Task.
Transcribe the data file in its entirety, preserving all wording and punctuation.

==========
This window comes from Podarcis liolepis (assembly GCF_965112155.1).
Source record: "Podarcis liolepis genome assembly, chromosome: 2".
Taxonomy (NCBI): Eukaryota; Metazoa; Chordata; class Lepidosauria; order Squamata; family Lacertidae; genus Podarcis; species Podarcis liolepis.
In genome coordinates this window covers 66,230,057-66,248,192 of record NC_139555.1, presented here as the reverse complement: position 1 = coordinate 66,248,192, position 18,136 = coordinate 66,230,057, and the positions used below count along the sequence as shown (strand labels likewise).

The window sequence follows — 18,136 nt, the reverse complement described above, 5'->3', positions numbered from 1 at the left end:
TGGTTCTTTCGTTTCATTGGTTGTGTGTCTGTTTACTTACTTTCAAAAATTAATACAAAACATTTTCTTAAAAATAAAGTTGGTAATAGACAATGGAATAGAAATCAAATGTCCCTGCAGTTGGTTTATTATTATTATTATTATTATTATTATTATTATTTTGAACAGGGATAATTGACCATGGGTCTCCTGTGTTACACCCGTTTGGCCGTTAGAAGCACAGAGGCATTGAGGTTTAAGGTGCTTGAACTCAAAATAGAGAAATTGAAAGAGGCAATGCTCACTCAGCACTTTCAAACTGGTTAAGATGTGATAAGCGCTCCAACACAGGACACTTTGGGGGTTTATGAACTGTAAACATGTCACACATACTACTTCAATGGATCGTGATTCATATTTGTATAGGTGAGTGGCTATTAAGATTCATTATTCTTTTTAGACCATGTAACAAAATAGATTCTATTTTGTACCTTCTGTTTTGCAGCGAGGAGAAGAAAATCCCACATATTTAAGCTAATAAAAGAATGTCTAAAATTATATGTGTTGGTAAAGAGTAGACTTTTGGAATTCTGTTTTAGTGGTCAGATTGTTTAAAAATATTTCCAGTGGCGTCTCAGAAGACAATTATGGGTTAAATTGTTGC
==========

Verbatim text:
This window comes from Podarcis liolepis (assembly GCF_965112155.1).
Source record: "Podarcis liolepis genome assembly, chromosome: 2".
Taxonomy (NCBI): Eukaryota; Metazoa; Chordata; class Lepidosauria; order Squamata; family Lacertidae; genus Podarcis; species Podarcis liolepis.
In genome coordinates this window covers 66,230,057-66,248,192 of record NC_139555.1, presented here as the reverse complement: position 1 = coordinate 66,248,192, position 18,136 = coordinate 66,230,057, and the positions used below count along the sequence as shown (strand labels likewise).

The window sequence follows — 18,136 nt, the reverse complement described above, 5'->3', positions numbered from 1 at the left end:
TGGTTCTTTCGTTTCATTGGTTGTGTGTCTGTTTACTTACTTTCAAAAATTAATACAAAACATTTTCTTAAAAATAAAGTTGGTAATAGACAATGGAATAGAAATCAAATGTCCCTGCAGTTGGTTTATTATTATTATTATTATTATTATTATTATTATTTTGAACAGGGATAATTGACCATGGGTCTCCTGTGTTACACCCGTTTGGCCGTTAGAAGCACAGAGGCATTGAGGTTTAAGGTGCTTGAACTCAAAATAGAGAAATTGAAAGAGGCAATGCTCACTCAGCACTTTCAAACTGGTTAAGATGTGATAAGCGCTCCAACACAGGACACTTTGGGGGTTTATGAACTGTAAACATGTCACACATACTACTTCAATGGATCGTGATTCATATTTGTATAGGTGAGTGGCTATTAAGATTCATTATTCTTTTTAGACCATGTAACAAAATAGATTCTATTTTGTACCTTCTGTTTTGCAGCGAGGAGAAGAAAATCCCACATATTTAAGCTAATAAAAGAATGTCTAAAATTATATGTGTTGGTAAAGAGTAGACTTTTGGAATTCTGTTTTAGTGGTCAGATTGTTTAAAAATATTTCCAGTGGCGTCTCAGAAGACAATTATGGGTTAAATTGTTGC